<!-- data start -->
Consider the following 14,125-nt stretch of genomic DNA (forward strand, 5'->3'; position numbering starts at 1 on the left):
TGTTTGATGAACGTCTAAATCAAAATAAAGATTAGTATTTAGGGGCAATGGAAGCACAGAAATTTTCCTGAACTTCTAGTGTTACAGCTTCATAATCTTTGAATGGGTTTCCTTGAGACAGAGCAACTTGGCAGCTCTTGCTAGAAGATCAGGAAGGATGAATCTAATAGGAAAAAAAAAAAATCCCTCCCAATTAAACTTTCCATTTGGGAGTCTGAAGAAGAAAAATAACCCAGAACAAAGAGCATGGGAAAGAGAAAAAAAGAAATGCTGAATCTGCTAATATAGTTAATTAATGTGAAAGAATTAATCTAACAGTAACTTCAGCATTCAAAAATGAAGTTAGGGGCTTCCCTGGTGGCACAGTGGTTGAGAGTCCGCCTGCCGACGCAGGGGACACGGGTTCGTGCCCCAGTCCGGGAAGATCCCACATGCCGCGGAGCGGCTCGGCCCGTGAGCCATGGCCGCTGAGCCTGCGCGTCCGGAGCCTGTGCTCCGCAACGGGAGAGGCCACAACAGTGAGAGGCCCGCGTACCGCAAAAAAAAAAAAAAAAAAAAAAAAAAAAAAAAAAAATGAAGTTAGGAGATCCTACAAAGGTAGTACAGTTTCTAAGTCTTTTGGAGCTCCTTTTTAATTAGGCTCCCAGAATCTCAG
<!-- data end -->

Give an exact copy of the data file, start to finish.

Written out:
Consider the following 14,125-nt stretch of genomic DNA (forward strand, 5'->3'; position numbering starts at 1 on the left):
TGTTTGATGAACGTCTAAATCAAAATAAAGATTAGTATTTAGGGGCAATGGAAGCACAGAAATTTTCCTGAACTTCTAGTGTTACAGCTTCATAATCTTTGAATGGGTTTCCTTGAGACAGAGCAACTTGGCAGCTCTTGCTAGAAGATCAGGAAGGATGAATCTAATAGGAAAAAAAAAAAATCCCTCCCAATTAAACTTTCCATTTGGGAGTCTGAAGAAGAAAAATAACCCAGAACAAAGAGCATGGGAAAGAGAAAAAAAGAAATGCTGAATCTGCTAATATAGTTAATTAATGTGAAAGAATTAATCTAACAGTAACTTCAGCATTCAAAAATGAAGTTAGGGGCTTCCCTGGTGGCACAGTGGTTGAGAGTCCGCCTGCCGACGCAGGGGACACGGGTTCGTGCCCCAGTCCGGGAAGATCCCACATGCCGCGGAGCGGCTCGGCCCGTGAGCCATGGCCGCTGAGCCTGCGCGTCCGGAGCCTGTGCTCCGCAACGGGAGAGGCCACAACAGTGAGAGGCCCGCGTACCGCAAAAAAAAAAAAAAAAAAAAAAAAAAAAAAAAAAAATGAAGTTAGGAGATCCTACAAAGGTAGTACAGTTTCTAAGTCTTTTGGAGCTCCTTTTTAATTAGGCTCCCAGAATCTCAG